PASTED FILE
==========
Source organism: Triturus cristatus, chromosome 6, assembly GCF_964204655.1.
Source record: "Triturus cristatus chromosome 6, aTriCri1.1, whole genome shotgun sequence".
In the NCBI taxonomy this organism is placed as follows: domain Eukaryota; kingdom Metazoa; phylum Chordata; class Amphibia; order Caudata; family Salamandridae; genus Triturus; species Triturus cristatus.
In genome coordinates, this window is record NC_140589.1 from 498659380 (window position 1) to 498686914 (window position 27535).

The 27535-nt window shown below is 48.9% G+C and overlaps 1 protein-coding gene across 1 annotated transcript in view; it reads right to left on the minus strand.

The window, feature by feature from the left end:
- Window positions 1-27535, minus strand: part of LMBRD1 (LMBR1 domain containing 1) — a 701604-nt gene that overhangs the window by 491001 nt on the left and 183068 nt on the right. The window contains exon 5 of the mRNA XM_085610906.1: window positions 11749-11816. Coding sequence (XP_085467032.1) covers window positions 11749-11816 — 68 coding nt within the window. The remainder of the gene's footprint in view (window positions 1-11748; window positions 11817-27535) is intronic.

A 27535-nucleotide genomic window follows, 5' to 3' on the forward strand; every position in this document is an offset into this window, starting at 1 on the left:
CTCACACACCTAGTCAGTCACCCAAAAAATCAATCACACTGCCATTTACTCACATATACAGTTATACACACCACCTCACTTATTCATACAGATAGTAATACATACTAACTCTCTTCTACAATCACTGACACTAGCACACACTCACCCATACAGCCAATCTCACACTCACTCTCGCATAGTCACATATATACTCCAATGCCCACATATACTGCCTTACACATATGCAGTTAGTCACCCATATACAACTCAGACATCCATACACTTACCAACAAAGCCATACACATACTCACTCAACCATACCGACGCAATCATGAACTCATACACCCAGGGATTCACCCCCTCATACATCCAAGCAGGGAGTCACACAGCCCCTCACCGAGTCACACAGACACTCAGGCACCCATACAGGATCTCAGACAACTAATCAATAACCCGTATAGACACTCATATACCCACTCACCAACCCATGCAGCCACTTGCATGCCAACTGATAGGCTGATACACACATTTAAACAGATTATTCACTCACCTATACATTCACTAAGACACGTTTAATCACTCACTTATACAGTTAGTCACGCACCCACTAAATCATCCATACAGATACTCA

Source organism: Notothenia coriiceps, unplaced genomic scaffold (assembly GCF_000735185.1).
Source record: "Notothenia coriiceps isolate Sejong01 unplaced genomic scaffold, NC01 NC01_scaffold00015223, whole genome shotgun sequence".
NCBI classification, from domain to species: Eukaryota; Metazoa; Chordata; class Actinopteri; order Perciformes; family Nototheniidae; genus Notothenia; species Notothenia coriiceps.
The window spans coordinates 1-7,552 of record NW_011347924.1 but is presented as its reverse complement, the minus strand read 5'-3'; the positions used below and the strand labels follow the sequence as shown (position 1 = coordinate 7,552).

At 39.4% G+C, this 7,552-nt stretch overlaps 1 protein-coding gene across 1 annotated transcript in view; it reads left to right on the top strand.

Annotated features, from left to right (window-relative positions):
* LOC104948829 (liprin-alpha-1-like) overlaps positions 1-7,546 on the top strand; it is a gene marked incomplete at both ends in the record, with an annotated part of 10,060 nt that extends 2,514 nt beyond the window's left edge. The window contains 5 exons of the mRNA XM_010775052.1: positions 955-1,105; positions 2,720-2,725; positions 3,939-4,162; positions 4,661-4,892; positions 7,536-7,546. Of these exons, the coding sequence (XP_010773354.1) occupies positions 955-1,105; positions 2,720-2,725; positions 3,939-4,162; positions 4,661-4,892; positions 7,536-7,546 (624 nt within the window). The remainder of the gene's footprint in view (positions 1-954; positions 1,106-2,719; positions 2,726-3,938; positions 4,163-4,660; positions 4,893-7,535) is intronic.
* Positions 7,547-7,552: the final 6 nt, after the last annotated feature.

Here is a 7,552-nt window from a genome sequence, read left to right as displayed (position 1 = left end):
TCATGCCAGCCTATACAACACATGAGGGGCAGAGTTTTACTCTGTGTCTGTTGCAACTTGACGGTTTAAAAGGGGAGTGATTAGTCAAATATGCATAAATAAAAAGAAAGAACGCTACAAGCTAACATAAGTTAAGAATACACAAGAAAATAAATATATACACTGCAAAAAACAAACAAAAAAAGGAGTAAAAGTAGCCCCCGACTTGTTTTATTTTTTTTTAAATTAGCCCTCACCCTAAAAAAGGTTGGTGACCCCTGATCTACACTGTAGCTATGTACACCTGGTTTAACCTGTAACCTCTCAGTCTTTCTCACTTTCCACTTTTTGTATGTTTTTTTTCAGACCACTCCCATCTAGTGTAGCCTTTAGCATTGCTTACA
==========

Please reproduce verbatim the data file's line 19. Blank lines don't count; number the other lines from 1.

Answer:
TCATGCCAGCCTATACAACACATGAGGGGCAGAGTTTTACTCTGTGTCTGTTGCAACTTGACGGTTTAAAAGGGGAGTGATTAGTCAAATATGCATAAATAAAAAGAAAGAACGCTACAAGCTAACATAAGTTAAGAATACACAAGAAAATAAATATATACACTGCAAAAAACAAACAAAAAAAGGAGTAAAAGTAGCCCCCGACTTGTTTTATTTTTTTTTAAATTAGCCCTCACCCTAAAAAAGGTTGGTGACCCCTGATCTACACTGTAGCTATGTACACCTGGTTTAACCTGTAACCTCTCAGTCTTTCTCACTTTCCACTTTTTGTATGTTTTTTTTCAGACCACTCCCATCTAGTGTAGCCTTTAGCATTGCTTACA